Connect with us

Economics

Thai Government will implement Wage hike Policy

Thailand’s Prime Minister Yingluck Shinawatra has confirmed that the government will implement the policy to increase the daily minimum wage to 300 baht

Boris Sullivan

Published

on

Thailand’s Prime Minister Yingluck Shinawatra has confirmed that the government will implement the policy to increase the daily minimum wage to 300 baht while asking the society to wait and see its result.

Speaking at Parliament, Ms Yingluck countered the attempt of the opposition to interpret the wordings used in the policy statement concerning the minimum wage hike. She stressed that she was sincere in raising the minimum wage to enable labourers to have higher income and wanted the society to watch the result of her policy rather than trying to find fault with the description in the policy statement.

Yingluck Shinawatra newly elected Prime minister stressed that the intention of her Pheu Thai Party announced in election campaigns remain the same.

The prime minister believed that people will listen and understand this issue despite the opposition’s interpretation. She said she is intent on pushing forward the policies announced during her election campaigns into implementation.

Ms Yingluck noted that some details of the policies might change when it comes to the actual operation while the policy statement is just to elaborate the general framework. She however stressed that the intention of her Pheu Thai Party announced in election campaigns remain the same.

via PM: Govt sincere in wage hike policy

To support the new governement wage policy Jiyuan Wang is Director of the International Labour Organisation’s Country Office for Thailand, Cambodia and Laos wrote an opinion column in the Bangkok Post.

Higher wages will do Thailand much good

The recent debate over proposed changes to the statutory minimum wage in Thailand demonstrates the central importance of wages in a society and economy. Indeed, this may be an ideal opportunity for workers, employers and government to discuss the bigger picture of wages in general _ not only minimum wages _ and the policies that determine them.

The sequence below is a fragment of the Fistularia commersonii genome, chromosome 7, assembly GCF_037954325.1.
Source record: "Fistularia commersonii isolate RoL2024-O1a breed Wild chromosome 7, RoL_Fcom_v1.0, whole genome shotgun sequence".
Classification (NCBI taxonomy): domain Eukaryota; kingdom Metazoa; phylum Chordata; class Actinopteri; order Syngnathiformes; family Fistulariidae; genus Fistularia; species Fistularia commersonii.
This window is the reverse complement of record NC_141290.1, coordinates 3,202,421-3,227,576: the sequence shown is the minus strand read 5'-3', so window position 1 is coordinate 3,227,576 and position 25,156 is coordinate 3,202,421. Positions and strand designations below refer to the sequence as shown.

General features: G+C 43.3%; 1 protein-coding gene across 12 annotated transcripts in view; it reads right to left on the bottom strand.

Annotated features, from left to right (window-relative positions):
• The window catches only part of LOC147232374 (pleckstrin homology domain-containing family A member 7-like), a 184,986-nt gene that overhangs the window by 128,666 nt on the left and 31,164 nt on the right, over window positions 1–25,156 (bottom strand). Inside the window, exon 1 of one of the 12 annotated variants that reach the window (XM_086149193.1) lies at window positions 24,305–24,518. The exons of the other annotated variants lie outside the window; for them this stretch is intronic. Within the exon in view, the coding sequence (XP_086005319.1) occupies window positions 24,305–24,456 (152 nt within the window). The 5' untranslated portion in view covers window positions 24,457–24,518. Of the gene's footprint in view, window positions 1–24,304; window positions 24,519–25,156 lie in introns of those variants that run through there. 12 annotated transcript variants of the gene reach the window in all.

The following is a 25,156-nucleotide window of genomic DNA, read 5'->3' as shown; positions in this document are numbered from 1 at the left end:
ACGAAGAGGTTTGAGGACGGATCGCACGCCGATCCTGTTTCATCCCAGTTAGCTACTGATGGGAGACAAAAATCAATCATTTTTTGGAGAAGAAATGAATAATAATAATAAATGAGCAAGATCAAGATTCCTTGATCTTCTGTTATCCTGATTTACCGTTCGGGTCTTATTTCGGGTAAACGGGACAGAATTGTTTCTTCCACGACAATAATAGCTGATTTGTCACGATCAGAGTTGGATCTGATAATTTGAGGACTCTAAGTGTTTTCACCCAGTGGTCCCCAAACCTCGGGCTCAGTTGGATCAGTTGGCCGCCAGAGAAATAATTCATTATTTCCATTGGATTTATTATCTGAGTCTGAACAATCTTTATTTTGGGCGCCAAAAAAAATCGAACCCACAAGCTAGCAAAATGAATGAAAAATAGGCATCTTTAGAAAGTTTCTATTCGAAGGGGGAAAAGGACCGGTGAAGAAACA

Wages are at the heart of the International Labour Organisation’s mandate. The ILO believe it is timely to offer some dispassionate views on wages in Thailand based on facts and figures available, and with reference to international labour standards developed over the past 90 years by member states, including Thailand, which is a founding member.

The ILO’s analysis of global wages over the past 30 years reveals three clear trends. The share of wages in gross domestic product is falling while the share going to profits is rising; workers are reaping an ever smaller part of the national wealth.

In addition, wage growth is not keeping up with labour productivity growth, resulting in flat or diminishing real wages for most workers. Finally, income and wage inequality within countries, between the highest and lowest paid, is increasing.

Thailand’s economic performance is strong. It is a world leader in manufacturing, food products, mining and tourism. Profits of companies listed on the Stock Exchange of Thailand as well as for foreign investors are robust.  Unemployment is around 1.2%, and demand for workers is very high.

Yet these three trends _ decreasing wage  share of GDP, flat wage growth and rising inequality _ are evident here.

The share of wages as a part of Thailand’s national income has declined from 72% in 1995 to 63% in 2006.

Average real wage growth has been flat for most workers. Minimum wage rates have not kept up with inflation over the past 10 years. The country’s Gini coefficient _ the measure of income inequality _ is 0.43, among the highest in Asia.

Read the complete story here

 

Comments

Economics

Thai economy to grow 4% in 2021 following 6.5% decline in 2020

The World Bank is now expecting the Thai economy to see 4% growth this year, and a 4.7% growth in 2022, despite current challenges from the new wave of COVID-19 infections.

Olivier Languepin

Published

on

Crowded downtown area in Bangkok

The World Bank now expects that the Thai economy to expand by 4 per cent in 2021, according to the latest World Bank Thailand Economic Monitor report “Restoring Incomes, Recovering Jobs” released on Wednesday (Jan 20).

(more…)
Continue Reading

Banking

BoT sees mild impact of new COVID-19 wave on the economy

The Bank of Thailand (BoT) does not see the new wave of COVID-19 infections as having as much of an impact on the economy as the first wave, as fewer businesses have had to be suspended.

National News Bureau of Thailand

Published

on

BANGKOK (NNT) – Despite a new and wider wave of COVID-19 infections in the country, the Bank of Thailand (BoT) has assessed that the economic impact of the situation will not be as severe as the first wave as the effects of the virus are not as pronounced, and public health preparations, including plans for vaccination, are in place.

(more…)
Continue Reading

Economics

COVID-19 brings first consumer confidence drop in 3 months

Consumer confidence in December 2020 was measured at 50.1 points, down from 52.4 the previous month. Economic confidence was also down to 43.5 from 45.6 points.

National News Bureau of Thailand

Published

on

BANGKOK (NNT) – Concerns linked to the new wave of COVID-19 infections has weighed on both daily life and business, resulting in the first drop in the Consumer Confidence Index in 3 months.

(more…)
Continue Reading

Latest

Most Viewed

Subscribe via Email

Enter your email address to subscribe and receive notifications of new posts by email.

Join 13,625 other subscribers

Trending